Can a social media strategy be too successful? The plan was that the London Olympics (#London2012) were to be opened up and made more accessible via a number of social media channels. The public was encouraged to interact and comment. On the first sporting Sunday of the games, the amount of Twitter traffic began to interfere with mobile networks – and even caused problems for the BBC’s coverage of the road cycling event.
Following concerns caused by highly visible empty seats, a new Twitter hashtag had emerged in the first 48 hours. #filltheseats was used by Olympic attendees photographing empty seats at the venues as well as a way to collect creative ideas for how the seats could be filled.
Twitter was in the Olympic headlines again when the 18 year old Tom Daley received some hateful tweets (or, as a British tabloid alliteratively described the incident, ‘Tom twitter troll torment’) after he had failed to win a medal for Great Britain. The offender was named, shamed and later arrested – an act which in itself caused some consternation on Twitter and elsewhere.
Of course, the appearance of Tim Berners-Lee, live tweeting from the Olympic opening ceremony, was a great (if apparently confusing for some) thumbs up for the great British inventor of the www and a whole segment of Danny Boyle’s eccentric vision was devoted to the power of social media to bring people together. Hooray!
While there has been some debate of the US coverage of the Olympics (#NBCFail), the BBC has been busy, providing additional digital channels for each live event, and creating a website that uses semantic technologies to manage a huge amount of information, including a webpage for every single competing athlete. Marydee Ojala describes their efforts here.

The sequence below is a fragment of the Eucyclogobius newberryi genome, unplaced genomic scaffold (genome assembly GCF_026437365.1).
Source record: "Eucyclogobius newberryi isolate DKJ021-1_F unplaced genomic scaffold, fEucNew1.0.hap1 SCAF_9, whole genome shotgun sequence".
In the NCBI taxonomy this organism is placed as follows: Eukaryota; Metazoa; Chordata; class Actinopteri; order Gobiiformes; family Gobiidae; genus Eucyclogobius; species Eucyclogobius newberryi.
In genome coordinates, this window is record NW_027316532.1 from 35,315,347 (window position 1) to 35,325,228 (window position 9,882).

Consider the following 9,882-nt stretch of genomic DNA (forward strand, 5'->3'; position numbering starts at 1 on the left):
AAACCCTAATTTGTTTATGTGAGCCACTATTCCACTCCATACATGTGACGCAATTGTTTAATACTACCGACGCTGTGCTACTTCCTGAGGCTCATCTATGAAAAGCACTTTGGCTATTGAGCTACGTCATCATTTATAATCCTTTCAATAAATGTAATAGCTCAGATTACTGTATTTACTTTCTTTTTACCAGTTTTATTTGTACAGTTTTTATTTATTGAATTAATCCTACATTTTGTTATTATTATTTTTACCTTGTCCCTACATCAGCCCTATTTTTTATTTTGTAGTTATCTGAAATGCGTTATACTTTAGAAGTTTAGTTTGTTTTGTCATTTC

Tony Hirst, via his OUseful.info blog, lists some interesting Olympic data coverage. The 10,000 words blog lists five interesting Olympic news projects from around the world including the rather wonderfully simple Guardian newspaper’s wasanolympicrecordsettoday.com.
For a much more informed response to the social Olympics than mine, Euan Semple has written this on his blog.
Meanwhile, for anyone looking for a ‘typically British’ online Olympic experience, www.londonunderdogs.com celebrates the British love of the underdog by providing helpful tips for identifying and supporting those least likely to win a medal. The website provides posters to print and carry to Olympic events, including the faint praise of ‘Well, at least you’re better than me’. (Spotted by Sara Batts – thank you!).
Finally, if you are inspired by watching or listening to the Games, you might be interested in the BBC’s ‘athlete body match’ webpage.
Apparently I am body-matched with a (male) Jordanian marathon runner.